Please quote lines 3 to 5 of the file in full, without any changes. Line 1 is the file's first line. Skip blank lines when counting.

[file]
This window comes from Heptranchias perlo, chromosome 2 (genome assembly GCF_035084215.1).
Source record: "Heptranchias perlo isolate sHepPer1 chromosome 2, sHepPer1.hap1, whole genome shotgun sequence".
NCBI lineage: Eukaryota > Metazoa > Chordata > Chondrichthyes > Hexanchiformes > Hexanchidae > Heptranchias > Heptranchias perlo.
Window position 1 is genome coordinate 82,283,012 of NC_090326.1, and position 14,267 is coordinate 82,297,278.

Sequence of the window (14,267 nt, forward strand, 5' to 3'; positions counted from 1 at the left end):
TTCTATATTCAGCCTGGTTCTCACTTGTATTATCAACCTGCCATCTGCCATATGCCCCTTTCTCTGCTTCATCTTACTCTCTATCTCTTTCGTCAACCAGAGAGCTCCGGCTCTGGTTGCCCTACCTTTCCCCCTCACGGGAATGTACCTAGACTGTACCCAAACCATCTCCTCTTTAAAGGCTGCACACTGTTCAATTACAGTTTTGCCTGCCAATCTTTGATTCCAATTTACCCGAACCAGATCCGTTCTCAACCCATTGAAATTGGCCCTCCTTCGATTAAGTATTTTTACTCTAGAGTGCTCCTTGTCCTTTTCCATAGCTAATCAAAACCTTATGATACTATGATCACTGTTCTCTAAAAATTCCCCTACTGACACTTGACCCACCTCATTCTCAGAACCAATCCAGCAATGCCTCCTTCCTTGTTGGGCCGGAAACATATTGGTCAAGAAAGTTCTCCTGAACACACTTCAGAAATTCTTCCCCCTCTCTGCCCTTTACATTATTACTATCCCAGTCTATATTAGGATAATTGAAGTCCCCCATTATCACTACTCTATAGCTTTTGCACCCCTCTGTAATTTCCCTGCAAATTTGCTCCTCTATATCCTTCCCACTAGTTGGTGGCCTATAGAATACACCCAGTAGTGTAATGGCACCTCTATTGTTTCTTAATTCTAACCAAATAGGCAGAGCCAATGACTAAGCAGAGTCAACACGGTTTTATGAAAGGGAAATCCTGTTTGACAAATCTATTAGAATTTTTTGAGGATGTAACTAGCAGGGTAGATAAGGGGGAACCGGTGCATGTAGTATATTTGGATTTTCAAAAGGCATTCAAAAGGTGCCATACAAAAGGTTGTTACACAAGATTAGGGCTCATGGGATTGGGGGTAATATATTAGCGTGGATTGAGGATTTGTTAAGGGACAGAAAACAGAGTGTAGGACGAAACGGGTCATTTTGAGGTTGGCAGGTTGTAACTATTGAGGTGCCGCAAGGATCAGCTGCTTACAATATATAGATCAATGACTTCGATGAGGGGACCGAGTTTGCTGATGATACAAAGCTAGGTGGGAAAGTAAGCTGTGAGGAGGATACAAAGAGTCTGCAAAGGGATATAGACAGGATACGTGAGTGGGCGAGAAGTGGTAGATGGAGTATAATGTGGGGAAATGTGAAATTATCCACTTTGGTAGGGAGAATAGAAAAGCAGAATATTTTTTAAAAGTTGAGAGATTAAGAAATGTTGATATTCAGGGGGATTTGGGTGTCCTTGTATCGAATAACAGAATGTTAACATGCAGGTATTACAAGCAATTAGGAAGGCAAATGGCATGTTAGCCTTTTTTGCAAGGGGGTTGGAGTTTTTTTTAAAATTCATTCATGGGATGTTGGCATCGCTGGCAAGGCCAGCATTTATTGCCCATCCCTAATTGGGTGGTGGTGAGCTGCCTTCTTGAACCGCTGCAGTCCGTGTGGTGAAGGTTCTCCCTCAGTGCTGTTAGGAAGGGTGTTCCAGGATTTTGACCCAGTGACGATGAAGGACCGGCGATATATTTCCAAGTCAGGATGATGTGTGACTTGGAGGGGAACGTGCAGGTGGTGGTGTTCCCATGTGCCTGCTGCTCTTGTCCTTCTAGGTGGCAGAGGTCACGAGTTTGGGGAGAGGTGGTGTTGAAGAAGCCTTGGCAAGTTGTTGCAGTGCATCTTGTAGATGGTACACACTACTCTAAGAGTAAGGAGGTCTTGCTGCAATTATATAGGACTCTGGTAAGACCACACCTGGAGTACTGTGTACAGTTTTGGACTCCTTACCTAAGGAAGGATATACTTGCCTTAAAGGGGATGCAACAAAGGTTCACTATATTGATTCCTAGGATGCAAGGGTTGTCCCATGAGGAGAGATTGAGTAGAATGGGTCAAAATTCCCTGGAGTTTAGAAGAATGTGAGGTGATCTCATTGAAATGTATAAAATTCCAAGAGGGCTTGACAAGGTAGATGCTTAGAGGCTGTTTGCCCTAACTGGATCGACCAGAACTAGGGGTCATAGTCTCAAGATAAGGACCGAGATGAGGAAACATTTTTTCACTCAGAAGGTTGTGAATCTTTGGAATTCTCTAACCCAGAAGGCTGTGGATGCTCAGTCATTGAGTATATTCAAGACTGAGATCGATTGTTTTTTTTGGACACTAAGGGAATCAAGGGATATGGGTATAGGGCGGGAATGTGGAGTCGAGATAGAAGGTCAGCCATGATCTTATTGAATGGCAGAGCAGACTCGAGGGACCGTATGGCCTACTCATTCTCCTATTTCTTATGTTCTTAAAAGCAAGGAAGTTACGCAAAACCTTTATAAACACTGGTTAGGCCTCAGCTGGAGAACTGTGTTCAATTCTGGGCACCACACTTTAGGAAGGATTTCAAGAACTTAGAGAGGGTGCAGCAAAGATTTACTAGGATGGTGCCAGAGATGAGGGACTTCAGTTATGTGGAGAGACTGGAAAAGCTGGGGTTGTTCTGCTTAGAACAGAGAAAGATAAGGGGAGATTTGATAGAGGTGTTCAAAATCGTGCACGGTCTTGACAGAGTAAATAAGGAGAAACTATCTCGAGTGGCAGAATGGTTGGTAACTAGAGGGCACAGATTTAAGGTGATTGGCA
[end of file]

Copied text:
NCBI lineage: Eukaryota > Metazoa > Chordata > Chondrichthyes > Hexanchiformes > Hexanchidae > Heptranchias > Heptranchias perlo.
Window position 1 is genome coordinate 82,283,012 of NC_090326.1, and position 14,267 is coordinate 82,297,278.

Sequence of the window (14,267 nt, forward strand, 5' to 3'; positions counted from 1 at the left end):